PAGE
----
By such monstrous sins, however, they greatly offend God, deserve the

sentence of death, grieve the Holy Spirit, suspend the exercise of faith,

severely wound the conscience, and sometimes lose the awareness of grace for a

time—;until, after they have returned to the way by genuine repentance, God's

fatherly face again shines upon them.

 

Article 6: God's Saving Intervention

      For God, who is rich in mercy, according to his unchangeable purpose of

election does not take his Holy Spirit from his own completely, even when they

fall grievously. Neither does he let them fall down so far that they forfeit

the grace of adoption and the state of justification, or commit the sin which

leads to death (the sin against the Holy Spirit), and plunge themselves,

entirely forsaken by him, into eternal ruin.

 

Article 7: Renewal to Repentance

      For, in the first place, God preserves in those saints when they fall

his imperishable seed from which they have been born again, lest it perish or

be dislodged. Secondly, by his Word and Spirit he certainly and effectively

renews them to repentance so that they have a heartfelt and godly sorrow for

the sins they have committed; seek and obtain, through faith and with a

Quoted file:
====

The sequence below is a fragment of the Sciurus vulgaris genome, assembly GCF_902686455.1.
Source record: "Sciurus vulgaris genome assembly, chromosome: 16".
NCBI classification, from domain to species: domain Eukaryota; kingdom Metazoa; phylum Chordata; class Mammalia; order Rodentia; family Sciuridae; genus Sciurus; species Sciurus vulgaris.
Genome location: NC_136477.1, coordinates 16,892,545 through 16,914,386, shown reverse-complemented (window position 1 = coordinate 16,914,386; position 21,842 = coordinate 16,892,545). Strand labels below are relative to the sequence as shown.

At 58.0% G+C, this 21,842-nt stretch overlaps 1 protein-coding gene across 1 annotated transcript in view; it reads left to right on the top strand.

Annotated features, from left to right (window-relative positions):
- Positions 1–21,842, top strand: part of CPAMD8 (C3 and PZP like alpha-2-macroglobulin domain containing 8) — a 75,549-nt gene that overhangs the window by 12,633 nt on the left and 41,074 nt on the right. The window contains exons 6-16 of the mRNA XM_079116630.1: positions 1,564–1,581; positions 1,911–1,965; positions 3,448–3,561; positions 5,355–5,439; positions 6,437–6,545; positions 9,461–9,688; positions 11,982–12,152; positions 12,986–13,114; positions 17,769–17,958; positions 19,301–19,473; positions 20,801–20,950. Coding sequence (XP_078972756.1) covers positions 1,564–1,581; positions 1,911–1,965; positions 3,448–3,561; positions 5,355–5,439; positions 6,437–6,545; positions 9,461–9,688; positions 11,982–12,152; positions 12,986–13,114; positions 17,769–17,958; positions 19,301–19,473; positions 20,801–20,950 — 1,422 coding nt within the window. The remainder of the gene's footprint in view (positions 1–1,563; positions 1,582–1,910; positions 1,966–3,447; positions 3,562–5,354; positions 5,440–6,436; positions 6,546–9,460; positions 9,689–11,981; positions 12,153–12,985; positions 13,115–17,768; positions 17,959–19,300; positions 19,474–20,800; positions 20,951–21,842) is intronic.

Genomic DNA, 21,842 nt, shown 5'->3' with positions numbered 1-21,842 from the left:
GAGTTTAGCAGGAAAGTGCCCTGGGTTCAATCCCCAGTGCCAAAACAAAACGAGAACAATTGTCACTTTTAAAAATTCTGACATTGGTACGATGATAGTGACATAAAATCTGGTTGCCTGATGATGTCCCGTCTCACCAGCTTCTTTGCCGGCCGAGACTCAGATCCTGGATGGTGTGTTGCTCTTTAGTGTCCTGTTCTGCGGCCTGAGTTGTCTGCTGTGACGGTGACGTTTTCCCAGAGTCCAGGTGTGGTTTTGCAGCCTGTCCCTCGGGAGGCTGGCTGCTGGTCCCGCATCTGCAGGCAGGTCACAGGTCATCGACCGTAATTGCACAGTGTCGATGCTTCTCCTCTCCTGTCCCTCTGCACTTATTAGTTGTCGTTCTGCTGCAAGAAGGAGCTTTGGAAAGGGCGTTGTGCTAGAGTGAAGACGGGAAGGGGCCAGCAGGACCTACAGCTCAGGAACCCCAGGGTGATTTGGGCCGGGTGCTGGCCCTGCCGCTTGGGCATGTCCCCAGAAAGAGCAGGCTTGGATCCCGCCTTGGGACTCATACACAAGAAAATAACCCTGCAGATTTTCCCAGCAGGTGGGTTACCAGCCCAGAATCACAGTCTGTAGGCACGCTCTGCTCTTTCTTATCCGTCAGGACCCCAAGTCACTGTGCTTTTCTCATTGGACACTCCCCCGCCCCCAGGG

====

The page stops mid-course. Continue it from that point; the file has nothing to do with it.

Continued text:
contrite heart, forgiveness in the blood of the Mediator; experience again the

grace of a reconciled God; through faith adore his mercies; and from then on

more eagerly work out their own salvation with fear and trembling.

 

Article 8: The Certainty of This Preservation

      So it is not by their own merits or strength but by God's undeserved

mercy that they neither forfeit faith and grace totally nor remain in their

downfalls to the end and are lost. With respect to themselves this not only

easily could happen, but also undoubtedly would happen; but with respect to

God it cannot possibly happen, since his plan cannot be changed, his promise

cannot fail, the calling according to his purpose cannot be revoked, the merit

of Christ as well as his interceding and preserving cannot be nullified, and

the sealing of the Holy Spirit can neither be invalidated nor wiped out.

 

Article 9: The Assurance of This Preservation

      Concerning this preservation of those chosen to salvation and concerning

the perseverance of true believers in faith, believers themselves can and do

become assured in accordance with the measure of their faith, by which they

firmly believe that they are and always will remain true and living members of

the church, and that they have the forgiveness of sins and eternal life.

 

Article 10: The Ground of This Assurance

      Accordingly, this assurance does not derive from some private revelation

beyond or outside the Word, but from faith in the promises of God which he has

very plentifully revealed in his Word for our comfort, from the testimony of

"the Holy Spirit testifying with our spirit that we are God's children and

heirs" (Rom. 8:16-17), and finally from a serious and holy pursuit of a clear